When you have made your selection, click OK, and then, back in the main window, click Proceed. A warning will pop up, ”This operation will erase all data on this USB drive. Are you sure to continue?”. Click Yes and the Windows To Go bootable USB flash drive will now be created. When completed, restart the computer and set the bootable USB flash drive as a boot device via the Boot Menu. You will need to go through all the usual setup options that apply to a new installation — such as Language, Region, Keyboard layout, etc. — and when all done, you’ll have Windows 10 installed on your bootable flash drive ready to take and use anywhere.
- The system will automatically restart during the early part of the setup process. If you miss the restart and the PC boots back into the main operating system, don’t worry. Just restart the system again, select the bootable USB flash drive as boot device, and you’ll then be able to finish off setting up
- Windows 10 Home edition was installed on my USB flash drive even though my main operating system is Windows 10 Pro. I’m guessing this could be either down to the limited amount of space on the flash drive automatically triggering a Windows 10 Home installation or a limitation in Aomei Partition Assistant Standard
- I signed in with my Microsoft account during the setup process and, when fully installed, was surprised to see that the operating system had been automatically activated. I was fully expecting to end up with an unlicensed copy of Windows 10, so this was a pleasant surprise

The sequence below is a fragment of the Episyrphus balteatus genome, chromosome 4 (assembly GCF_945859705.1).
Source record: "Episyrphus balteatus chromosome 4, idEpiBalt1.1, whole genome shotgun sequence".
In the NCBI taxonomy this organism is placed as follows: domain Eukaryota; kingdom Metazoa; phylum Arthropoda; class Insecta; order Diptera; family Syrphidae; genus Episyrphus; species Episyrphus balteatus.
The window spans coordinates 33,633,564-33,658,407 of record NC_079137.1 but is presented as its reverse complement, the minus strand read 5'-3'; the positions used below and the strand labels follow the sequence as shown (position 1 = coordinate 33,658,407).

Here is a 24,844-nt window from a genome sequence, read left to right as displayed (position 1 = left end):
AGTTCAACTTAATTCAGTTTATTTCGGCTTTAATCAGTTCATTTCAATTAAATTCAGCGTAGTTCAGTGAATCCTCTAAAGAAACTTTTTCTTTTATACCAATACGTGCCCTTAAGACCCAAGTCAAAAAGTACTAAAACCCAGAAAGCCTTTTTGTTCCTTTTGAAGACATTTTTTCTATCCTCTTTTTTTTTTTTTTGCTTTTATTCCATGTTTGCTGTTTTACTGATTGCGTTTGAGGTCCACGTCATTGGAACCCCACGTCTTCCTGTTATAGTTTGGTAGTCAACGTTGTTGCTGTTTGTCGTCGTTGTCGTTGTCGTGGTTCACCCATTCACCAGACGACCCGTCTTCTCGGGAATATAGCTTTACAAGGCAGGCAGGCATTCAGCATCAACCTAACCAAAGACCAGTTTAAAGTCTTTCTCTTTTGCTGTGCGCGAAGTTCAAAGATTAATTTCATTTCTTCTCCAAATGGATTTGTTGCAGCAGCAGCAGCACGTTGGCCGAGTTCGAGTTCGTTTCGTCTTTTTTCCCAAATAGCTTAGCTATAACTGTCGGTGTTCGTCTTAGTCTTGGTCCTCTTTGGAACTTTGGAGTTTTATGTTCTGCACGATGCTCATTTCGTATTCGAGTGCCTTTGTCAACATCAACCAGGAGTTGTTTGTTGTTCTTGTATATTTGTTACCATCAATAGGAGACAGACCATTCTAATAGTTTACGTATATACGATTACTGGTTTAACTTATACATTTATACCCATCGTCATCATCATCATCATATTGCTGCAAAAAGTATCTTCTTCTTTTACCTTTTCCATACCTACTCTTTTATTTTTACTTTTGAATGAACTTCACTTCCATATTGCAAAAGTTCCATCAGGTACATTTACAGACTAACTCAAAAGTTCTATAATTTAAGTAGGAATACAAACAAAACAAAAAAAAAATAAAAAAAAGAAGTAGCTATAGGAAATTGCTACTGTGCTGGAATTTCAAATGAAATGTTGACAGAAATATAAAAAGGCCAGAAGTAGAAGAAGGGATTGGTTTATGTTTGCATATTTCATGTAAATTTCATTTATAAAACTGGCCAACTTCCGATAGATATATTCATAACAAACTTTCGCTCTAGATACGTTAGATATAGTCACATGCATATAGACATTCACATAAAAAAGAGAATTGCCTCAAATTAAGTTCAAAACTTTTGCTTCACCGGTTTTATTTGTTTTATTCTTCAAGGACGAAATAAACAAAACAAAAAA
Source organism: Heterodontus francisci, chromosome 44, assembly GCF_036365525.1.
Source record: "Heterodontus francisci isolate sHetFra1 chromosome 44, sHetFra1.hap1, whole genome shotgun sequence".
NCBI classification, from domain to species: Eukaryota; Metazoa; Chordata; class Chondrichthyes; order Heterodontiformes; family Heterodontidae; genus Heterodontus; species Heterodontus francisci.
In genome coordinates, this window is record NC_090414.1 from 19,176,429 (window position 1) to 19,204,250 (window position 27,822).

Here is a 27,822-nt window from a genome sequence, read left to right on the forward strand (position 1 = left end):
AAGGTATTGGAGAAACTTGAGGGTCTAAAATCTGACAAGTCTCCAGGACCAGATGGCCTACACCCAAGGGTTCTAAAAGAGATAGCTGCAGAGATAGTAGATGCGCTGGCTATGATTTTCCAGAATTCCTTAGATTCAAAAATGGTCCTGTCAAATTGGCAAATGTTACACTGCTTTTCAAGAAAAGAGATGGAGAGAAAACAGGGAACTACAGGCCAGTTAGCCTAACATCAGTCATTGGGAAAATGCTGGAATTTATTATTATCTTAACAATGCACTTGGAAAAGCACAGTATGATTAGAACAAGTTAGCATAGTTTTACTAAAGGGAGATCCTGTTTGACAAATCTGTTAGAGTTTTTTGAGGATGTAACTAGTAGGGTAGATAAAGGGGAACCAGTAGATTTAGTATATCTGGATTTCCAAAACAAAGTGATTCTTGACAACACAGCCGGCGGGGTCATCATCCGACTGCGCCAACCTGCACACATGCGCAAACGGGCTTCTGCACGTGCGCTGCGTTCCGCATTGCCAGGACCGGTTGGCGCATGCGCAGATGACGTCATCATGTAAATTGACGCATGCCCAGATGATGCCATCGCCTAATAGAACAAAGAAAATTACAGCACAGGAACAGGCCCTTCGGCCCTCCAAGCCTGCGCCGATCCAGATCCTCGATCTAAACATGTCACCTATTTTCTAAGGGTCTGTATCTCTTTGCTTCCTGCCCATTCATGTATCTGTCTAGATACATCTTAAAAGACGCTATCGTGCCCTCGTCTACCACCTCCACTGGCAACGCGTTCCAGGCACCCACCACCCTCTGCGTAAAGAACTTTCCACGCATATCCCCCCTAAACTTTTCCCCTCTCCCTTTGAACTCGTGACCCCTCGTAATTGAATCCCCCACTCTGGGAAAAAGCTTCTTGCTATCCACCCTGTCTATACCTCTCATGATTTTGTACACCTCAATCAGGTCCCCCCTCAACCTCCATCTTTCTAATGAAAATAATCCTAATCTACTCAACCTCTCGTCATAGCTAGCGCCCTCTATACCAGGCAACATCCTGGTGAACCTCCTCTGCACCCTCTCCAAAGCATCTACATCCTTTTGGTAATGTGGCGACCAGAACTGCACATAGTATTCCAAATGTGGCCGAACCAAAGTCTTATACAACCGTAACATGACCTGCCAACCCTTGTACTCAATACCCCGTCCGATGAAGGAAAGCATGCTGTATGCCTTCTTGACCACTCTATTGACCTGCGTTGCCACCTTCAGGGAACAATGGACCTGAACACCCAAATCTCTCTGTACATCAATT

Creating Windows To Go With Rufus
Rufus is a free and portable tool dedicated to creating bootable USB drives which also includes a Windows To Go option. However, I have read repeatedly that Rufus works best with Windows To Go certified USB drives and I have also read numerous user comments reporting issues when using Rufus for this purpose. That said, I tested the Rufus method myself, using the exact same type of USB 3.0 flash drive, and didn’t experience any problems, not with the creation process nor with booting and running Windows 10 from the flash drive.
The requirements are more or less identical– you’ll need to download Rufus of course, plus the Windows 10 ISO (as explained earlier), and the same recommendations regarding the USB flash drive also apply.
Connect your USB flash drive and run Rufus– it’s portable so just double-click the downloaded executable to run:
- Click the SELECT button and then navigate to and select the Windows 10 ISO you downloaded earlier. You will now see the ISO file listed under Boot Selection. You’ll also see that a new settings option has been introduced into the interface called Image Option
- Expand the image options section and make sure to select Windows To Go
- Next, under Partition scheme, select either MBR or GPT. MBR is for older computers running Legacy BIOS, GPT is for newer computers running UEFI. I would recommend going with MBR and only selecting the GPT partition scheme for UEFI if you are 100% sure about it
- When you select the MBR partition scheme, the File system will automatically be set to NTFS by default and the Cluster size to 4096 bytes by default
- When you’ve finished with these settings the Rufus interface should look like this:
- Click START and from the window that pops up, select the Windows 10 edition you want to install. Unless you are using a large capacity USB drive, I would suggest going with Windows 10 Home
- When you’ve selected your Windows 10 edition click OK and a warning will pop up about data on the drive being wiped, blah, blah. Click OK again and the creation process will proceed
The creation process can take quite some time and, in each case, time to completion is entirely dependent on the type of flash drive used, e.g., USB 2.0 will be much slower than USB 3.0. I didn’t actually time mine, stupid me, but I’d estimate around 50-60 minutes. In both cases, the operating systems installed on the Sandisk Extreme USB 3.0 flash drives were fast and responsive. Mind you, these are brand new uncluttered operating systems with zero third-party software installed.